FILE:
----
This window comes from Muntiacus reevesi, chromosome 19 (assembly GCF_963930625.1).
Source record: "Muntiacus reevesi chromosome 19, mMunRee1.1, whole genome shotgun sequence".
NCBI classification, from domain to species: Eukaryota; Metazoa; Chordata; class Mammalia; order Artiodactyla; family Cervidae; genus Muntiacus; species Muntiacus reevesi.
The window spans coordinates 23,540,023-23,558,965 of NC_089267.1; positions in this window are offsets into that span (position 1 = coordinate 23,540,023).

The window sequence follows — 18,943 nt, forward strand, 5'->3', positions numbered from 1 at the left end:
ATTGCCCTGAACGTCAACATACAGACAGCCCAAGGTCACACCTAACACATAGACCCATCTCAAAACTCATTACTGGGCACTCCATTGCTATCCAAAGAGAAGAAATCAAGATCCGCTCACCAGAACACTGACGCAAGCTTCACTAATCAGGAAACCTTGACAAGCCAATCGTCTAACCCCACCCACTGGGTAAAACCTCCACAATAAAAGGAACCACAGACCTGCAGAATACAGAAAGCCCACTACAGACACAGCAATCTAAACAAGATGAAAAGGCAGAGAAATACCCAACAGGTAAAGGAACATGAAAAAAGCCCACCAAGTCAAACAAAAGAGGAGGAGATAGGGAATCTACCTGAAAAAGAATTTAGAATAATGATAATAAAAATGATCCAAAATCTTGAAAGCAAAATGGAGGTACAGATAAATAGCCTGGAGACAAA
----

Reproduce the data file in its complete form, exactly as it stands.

This window comes from Muntiacus reevesi, chromosome 19 (assembly GCF_963930625.1).
Source record: "Muntiacus reevesi chromosome 19, mMunRee1.1, whole genome shotgun sequence".
NCBI classification, from domain to species: Eukaryota; Metazoa; Chordata; class Mammalia; order Artiodactyla; family Cervidae; genus Muntiacus; species Muntiacus reevesi.
The window spans coordinates 23,540,023-23,558,965 of NC_089267.1; positions in this window are offsets into that span (position 1 = coordinate 23,540,023).

The window sequence follows — 18,943 nt, forward strand, 5'->3', positions numbered from 1 at the left end:
ATTGCCCTGAACGTCAACATACAGACAGCCCAAGGTCACACCTAACACATAGACCCATCTCAAAACTCATTACTGGGCACTCCATTGCTATCCAAAGAGAAGAAATCAAGATCCGCTCACCAGAACACTGACGCAAGCTTCACTAATCAGGAAACCTTGACAAGCCAATCGTCTAACCCCACCCACTGGGTAAAACCTCCACAATAAAAGGAACCACAGACCTGCAGAATACAGAAAGCCCACTACAGACACAGCAATCTAAACAAGATGAAAAGGCAGAGAAATACCCAACAGGTAAAGGAACATGAAAAAAGCCCACCAAGTCAAACAAAAGAGGAGGAGATAGGGAATCTACCTGAAAAAGAATTTAGAATAATGATAATAAAAATGATCCAAAATCTTGAAAGCAAAATGGAGGTACAGATAAATAGCCTGGAGACAAA